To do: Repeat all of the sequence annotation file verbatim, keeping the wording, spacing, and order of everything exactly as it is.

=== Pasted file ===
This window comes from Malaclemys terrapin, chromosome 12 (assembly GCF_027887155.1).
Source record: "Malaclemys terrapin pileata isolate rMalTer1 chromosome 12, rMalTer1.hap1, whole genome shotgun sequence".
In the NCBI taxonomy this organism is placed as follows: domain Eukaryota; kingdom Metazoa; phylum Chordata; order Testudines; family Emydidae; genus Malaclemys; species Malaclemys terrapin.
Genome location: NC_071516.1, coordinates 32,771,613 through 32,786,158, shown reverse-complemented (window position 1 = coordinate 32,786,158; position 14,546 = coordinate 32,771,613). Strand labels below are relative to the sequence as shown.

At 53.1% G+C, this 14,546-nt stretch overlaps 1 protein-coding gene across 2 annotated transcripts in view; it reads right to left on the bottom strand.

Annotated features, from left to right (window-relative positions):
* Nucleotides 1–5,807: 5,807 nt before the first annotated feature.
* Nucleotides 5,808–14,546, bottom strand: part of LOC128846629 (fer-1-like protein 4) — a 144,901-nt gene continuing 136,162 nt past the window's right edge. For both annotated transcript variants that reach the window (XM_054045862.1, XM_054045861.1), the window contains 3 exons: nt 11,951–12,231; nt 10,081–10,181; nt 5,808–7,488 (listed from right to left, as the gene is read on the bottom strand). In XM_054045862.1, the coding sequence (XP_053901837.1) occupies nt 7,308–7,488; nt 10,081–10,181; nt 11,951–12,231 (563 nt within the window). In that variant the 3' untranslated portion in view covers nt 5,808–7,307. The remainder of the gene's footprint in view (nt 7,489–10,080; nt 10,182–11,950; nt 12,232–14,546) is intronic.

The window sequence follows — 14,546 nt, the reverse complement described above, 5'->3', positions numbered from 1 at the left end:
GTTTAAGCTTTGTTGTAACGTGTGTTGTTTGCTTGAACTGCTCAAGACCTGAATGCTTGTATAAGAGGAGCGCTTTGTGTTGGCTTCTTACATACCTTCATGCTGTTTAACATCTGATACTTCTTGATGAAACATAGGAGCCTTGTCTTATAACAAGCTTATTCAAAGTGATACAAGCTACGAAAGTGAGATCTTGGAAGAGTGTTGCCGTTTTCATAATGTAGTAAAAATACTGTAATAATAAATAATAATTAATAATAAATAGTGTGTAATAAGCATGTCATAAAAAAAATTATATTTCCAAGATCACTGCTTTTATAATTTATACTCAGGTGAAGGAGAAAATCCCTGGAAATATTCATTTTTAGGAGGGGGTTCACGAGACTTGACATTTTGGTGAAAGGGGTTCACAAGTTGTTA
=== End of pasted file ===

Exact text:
This window comes from Malaclemys terrapin, chromosome 12 (assembly GCF_027887155.1).
Source record: "Malaclemys terrapin pileata isolate rMalTer1 chromosome 12, rMalTer1.hap1, whole genome shotgun sequence".
In the NCBI taxonomy this organism is placed as follows: domain Eukaryota; kingdom Metazoa; phylum Chordata; order Testudines; family Emydidae; genus Malaclemys; species Malaclemys terrapin.
Genome location: NC_071516.1, coordinates 32,771,613 through 32,786,158, shown reverse-complemented (window position 1 = coordinate 32,786,158; position 14,546 = coordinate 32,771,613). Strand labels below are relative to the sequence as shown.

At 53.1% G+C, this 14,546-nt stretch overlaps 1 protein-coding gene across 2 annotated transcripts in view; it reads right to left on the bottom strand.

Annotated features, from left to right (window-relative positions):
* Nucleotides 1–5,807: 5,807 nt before the first annotated feature.
* Nucleotides 5,808–14,546, bottom strand: part of LOC128846629 (fer-1-like protein 4) — a 144,901-nt gene continuing 136,162 nt past the window's right edge. For both annotated transcript variants that reach the window (XM_054045862.1, XM_054045861.1), the window contains 3 exons: nt 11,951–12,231; nt 10,081–10,181; nt 5,808–7,488 (listed from right to left, as the gene is read on the bottom strand). In XM_054045862.1, the coding sequence (XP_053901837.1) occupies nt 7,308–7,488; nt 10,081–10,181; nt 11,951–12,231 (563 nt within the window). In that variant the 3' untranslated portion in view covers nt 5,808–7,307. The remainder of the gene's footprint in view (nt 7,489–10,080; nt 10,182–11,950; nt 12,232–14,546) is intronic.

The window sequence follows — 14,546 nt, the reverse complement described above, 5'->3', positions numbered from 1 at the left end:
GTTTAAGCTTTGTTGTAACGTGTGTTGTTTGCTTGAACTGCTCAAGACCTGAATGCTTGTATAAGAGGAGCGCTTTGTGTTGGCTTCTTACATACCTTCATGCTGTTTAACATCTGATACTTCTTGATGAAACATAGGAGCCTTGTCTTATAACAAGCTTATTCAAAGTGATACAAGCTACGAAAGTGAGATCTTGGAAGAGTGTTGCCGTTTTCATAATGTAGTAAAAATACTGTAATAATAAATAATAATTAATAATAAATAGTGTGTAATAAGCATGTCATAAAAAAAATTATATTTCCAAGATCACTGCTTTTATAATTTATACTCAGGTGAAGGAGAAAATCCCTGGAAATATTCATTTTTAGGAGGGGGTTCACGAGACTTGACATTTTGGTGAAAGGGGTTCACAAGTTGTTA